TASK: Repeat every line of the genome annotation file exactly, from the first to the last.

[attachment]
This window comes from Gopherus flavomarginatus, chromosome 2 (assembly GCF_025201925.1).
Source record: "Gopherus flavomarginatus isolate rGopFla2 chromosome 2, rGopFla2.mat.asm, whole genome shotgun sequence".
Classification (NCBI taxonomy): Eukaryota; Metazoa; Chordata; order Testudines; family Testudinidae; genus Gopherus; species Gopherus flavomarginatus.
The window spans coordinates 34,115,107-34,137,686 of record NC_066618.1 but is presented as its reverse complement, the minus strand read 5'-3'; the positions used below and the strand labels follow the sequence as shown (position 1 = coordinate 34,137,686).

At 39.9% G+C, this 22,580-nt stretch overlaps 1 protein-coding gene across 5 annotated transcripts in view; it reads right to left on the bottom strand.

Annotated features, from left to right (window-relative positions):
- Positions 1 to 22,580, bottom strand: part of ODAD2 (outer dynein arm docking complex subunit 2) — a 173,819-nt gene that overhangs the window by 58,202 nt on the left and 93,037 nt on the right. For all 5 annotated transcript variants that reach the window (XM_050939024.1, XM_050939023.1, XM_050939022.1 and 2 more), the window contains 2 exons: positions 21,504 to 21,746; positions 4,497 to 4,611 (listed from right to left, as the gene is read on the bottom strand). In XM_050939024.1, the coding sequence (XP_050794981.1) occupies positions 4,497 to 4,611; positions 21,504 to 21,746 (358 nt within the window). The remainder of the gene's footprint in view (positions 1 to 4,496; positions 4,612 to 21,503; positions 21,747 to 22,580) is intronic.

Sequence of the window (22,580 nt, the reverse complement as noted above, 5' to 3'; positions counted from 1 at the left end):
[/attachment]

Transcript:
This window comes from Gopherus flavomarginatus, chromosome 2 (assembly GCF_025201925.1).
Source record: "Gopherus flavomarginatus isolate rGopFla2 chromosome 2, rGopFla2.mat.asm, whole genome shotgun sequence".
Classification (NCBI taxonomy): Eukaryota; Metazoa; Chordata; order Testudines; family Testudinidae; genus Gopherus; species Gopherus flavomarginatus.
The window spans coordinates 34,115,107-34,137,686 of record NC_066618.1 but is presented as its reverse complement, the minus strand read 5'-3'; the positions used below and the strand labels follow the sequence as shown (position 1 = coordinate 34,137,686).

At 39.9% G+C, this 22,580-nt stretch overlaps 1 protein-coding gene across 5 annotated transcripts in view; it reads right to left on the bottom strand.

Annotated features, from left to right (window-relative positions):
- Positions 1 to 22,580, bottom strand: part of ODAD2 (outer dynein arm docking complex subunit 2) — a 173,819-nt gene that overhangs the window by 58,202 nt on the left and 93,037 nt on the right. For all 5 annotated transcript variants that reach the window (XM_050939024.1, XM_050939023.1, XM_050939022.1 and 2 more), the window contains 2 exons: positions 21,504 to 21,746; positions 4,497 to 4,611 (listed from right to left, as the gene is read on the bottom strand). In XM_050939024.1, the coding sequence (XP_050794981.1) occupies positions 4,497 to 4,611; positions 21,504 to 21,746 (358 nt within the window). The remainder of the gene's footprint in view (positions 1 to 4,496; positions 4,612 to 21,503; positions 21,747 to 22,580) is intronic.

Sequence of the window (22,580 nt, the reverse complement as noted above, 5' to 3'; positions counted from 1 at the left end):